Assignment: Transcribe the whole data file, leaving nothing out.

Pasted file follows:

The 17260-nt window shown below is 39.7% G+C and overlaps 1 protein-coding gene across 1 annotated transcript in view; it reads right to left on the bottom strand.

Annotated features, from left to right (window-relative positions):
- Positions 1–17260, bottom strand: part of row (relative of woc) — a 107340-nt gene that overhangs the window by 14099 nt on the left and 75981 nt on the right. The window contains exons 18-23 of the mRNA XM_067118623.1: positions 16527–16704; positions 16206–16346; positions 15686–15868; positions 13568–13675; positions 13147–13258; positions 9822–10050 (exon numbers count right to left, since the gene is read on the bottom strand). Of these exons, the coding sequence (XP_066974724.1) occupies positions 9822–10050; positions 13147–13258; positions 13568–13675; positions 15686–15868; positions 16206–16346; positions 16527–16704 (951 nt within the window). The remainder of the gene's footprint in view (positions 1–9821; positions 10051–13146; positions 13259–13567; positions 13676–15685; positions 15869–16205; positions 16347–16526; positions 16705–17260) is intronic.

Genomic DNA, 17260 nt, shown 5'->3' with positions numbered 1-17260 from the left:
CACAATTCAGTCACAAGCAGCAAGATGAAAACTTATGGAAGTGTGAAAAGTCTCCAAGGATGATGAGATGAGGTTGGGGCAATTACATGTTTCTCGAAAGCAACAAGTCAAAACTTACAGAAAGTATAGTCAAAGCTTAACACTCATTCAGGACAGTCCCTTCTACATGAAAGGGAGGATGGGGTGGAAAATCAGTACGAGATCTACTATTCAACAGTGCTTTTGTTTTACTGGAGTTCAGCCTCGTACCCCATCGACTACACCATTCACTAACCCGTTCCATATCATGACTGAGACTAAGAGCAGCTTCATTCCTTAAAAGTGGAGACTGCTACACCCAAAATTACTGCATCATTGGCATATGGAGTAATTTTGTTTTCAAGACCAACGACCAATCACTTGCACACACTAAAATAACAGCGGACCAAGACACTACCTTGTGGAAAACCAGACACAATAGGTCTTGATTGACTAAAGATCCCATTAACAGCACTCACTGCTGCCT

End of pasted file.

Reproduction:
The 17260-nt window shown below is 39.7% G+C and overlaps 1 protein-coding gene across 1 annotated transcript in view; it reads right to left on the bottom strand.

Annotated features, from left to right (window-relative positions):
- Positions 1–17260, bottom strand: part of row (relative of woc) — a 107340-nt gene that overhangs the window by 14099 nt on the left and 75981 nt on the right. The window contains exons 18-23 of the mRNA XM_067118623.1: positions 16527–16704; positions 16206–16346; positions 15686–15868; positions 13568–13675; positions 13147–13258; positions 9822–10050 (exon numbers count right to left, since the gene is read on the bottom strand). Of these exons, the coding sequence (XP_066974724.1) occupies positions 9822–10050; positions 13147–13258; positions 13568–13675; positions 15686–15868; positions 16206–16346; positions 16527–16704 (951 nt within the window). The remainder of the gene's footprint in view (positions 1–9821; positions 10051–13146; positions 13259–13567; positions 13676–15685; positions 15869–16205; positions 16347–16526; positions 16705–17260) is intronic.

Genomic DNA, 17260 nt, shown 5'->3' with positions numbered 1-17260 from the left:
CACAATTCAGTCACAAGCAGCAAGATGAAAACTTATGGAAGTGTGAAAAGTCTCCAAGGATGATGAGATGAGGTTGGGGCAATTACATGTTTCTCGAAAGCAACAAGTCAAAACTTACAGAAAGTATAGTCAAAGCTTAACACTCATTCAGGACAGTCCCTTCTACATGAAAGGGAGGATGGGGTGGAAAATCAGTACGAGATCTACTATTCAACAGTGCTTTTGTTTTACTGGAGTTCAGCCTCGTACCCCATCGACTACACCATTCACTAACCCGTTCCATATCATGACTGAGACTAAGAGCAGCTTCATTCCTTAAAAGTGGAGACTGCTACACCCAAAATTACTGCATCATTGGCATATGGAGTAATTTTGTTTTCAAGACCAACGACCAATCACTTGCACACACTAAAATAACAGCGGACCAAGACACTACCTTGTGGAAAACCAGACACAATAGGTCTTGATTGACTAAAGATCCCATTAACAGCACTCACTGCTGCCT